John Bolton, my old friend, insists that the U.S. cannot stand idly by and watch Libya fall into the wrong (that is, the same) hands. Establishing a no-fly zone and/or a no-drive-zone? Well, we can’t “do nothing,” can we?
But he lets slip a fascinating insight into the pro-war mentality: “Of course, there is no guarantee that a successor regime to Gadhafi would not also support terrorism, but given a choice between Gadhafi and uncertainty, uncertainty is more likely to be the safer choice.”
As diplomatic historian Charles Burton Marshall once said, “there is no such thing as the foreseeable future.” Bolton admits that, and yet is willing to bet the farm — **our** farm — on it. This is profoundly irrational, however statesmanlike it strives to appear.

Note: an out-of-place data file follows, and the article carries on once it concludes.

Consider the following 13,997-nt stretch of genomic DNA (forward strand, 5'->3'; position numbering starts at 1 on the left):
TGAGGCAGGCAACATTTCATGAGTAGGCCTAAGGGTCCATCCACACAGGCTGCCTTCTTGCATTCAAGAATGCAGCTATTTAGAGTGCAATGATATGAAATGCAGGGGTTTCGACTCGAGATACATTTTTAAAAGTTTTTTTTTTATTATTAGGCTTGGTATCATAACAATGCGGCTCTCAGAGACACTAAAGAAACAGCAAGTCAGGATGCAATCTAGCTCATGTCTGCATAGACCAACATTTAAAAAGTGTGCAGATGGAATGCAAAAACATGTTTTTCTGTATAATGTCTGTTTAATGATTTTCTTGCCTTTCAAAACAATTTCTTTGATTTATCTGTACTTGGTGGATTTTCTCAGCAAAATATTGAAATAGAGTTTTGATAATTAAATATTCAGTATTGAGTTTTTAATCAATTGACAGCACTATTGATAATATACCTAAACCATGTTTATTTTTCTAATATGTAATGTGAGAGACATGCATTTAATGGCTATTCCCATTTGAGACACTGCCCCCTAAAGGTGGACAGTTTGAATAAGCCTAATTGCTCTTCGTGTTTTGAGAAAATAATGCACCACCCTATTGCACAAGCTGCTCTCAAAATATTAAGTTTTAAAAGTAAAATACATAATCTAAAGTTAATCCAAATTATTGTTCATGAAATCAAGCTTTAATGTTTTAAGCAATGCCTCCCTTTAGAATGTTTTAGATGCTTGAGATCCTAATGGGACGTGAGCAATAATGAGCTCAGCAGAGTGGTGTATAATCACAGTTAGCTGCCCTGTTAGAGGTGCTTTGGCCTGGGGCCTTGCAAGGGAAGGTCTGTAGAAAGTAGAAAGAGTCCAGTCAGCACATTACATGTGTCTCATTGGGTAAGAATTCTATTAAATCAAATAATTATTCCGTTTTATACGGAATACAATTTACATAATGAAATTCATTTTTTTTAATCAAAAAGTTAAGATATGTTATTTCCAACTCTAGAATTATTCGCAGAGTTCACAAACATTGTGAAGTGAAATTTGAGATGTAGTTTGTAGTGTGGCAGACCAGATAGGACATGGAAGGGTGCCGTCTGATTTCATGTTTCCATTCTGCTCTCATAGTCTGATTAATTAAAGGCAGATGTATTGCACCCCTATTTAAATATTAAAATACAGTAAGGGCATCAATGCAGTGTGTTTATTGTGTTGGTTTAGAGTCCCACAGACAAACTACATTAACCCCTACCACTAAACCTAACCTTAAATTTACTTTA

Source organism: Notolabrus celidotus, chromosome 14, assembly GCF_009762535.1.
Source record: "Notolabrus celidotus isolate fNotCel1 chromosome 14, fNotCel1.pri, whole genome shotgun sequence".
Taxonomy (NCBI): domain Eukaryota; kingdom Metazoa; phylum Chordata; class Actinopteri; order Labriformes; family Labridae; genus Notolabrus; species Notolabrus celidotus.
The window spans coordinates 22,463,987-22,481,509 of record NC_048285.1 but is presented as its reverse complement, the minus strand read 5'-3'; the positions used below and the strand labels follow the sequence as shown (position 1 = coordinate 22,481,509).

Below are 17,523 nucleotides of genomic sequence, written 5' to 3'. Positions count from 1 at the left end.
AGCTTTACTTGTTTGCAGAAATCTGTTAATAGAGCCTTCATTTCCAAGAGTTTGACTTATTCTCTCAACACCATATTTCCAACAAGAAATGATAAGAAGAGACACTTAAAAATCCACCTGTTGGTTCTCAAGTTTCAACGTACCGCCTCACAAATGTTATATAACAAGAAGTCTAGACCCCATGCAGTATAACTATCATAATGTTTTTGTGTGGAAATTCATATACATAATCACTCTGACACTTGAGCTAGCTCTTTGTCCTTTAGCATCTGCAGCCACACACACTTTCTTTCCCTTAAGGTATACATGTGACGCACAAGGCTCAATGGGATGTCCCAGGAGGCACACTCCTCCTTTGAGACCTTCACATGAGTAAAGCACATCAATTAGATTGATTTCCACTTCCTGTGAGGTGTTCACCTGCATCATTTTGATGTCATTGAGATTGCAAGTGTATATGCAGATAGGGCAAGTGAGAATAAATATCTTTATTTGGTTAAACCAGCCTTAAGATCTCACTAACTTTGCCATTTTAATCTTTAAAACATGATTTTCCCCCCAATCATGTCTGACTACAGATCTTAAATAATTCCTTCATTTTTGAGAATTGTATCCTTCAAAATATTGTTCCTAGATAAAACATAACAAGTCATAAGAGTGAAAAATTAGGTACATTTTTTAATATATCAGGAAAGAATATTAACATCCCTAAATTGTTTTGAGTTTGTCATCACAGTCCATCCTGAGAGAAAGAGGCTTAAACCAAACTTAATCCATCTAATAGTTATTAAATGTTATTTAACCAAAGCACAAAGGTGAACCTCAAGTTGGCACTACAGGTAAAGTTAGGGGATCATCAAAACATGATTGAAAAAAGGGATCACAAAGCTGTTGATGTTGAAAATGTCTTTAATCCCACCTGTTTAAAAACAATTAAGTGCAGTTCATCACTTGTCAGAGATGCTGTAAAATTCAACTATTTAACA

I am disappointed that Mr. Bolton doesn’t recommend a constitutional course, such as a public debate, followed by a vote on a Declaration of War that requires a majority of both houses of Congress to be adopted. In advocating democracy abroad, does he not trust the rule of law at home? Does he even care whether the American people want another war? And if they don’t, is it because they are dumb? And, since a small group of well-placed agitators with private agendas inside the Beltway are smarter, that they have the right to dismiss the will of the people?
If that is the case, doesn’t it represent the same dangerous, bellicose bullying that neocons of both parties are pretending to oppose around the world?4:06 pm on March 15, 2011 Email Christopher Manion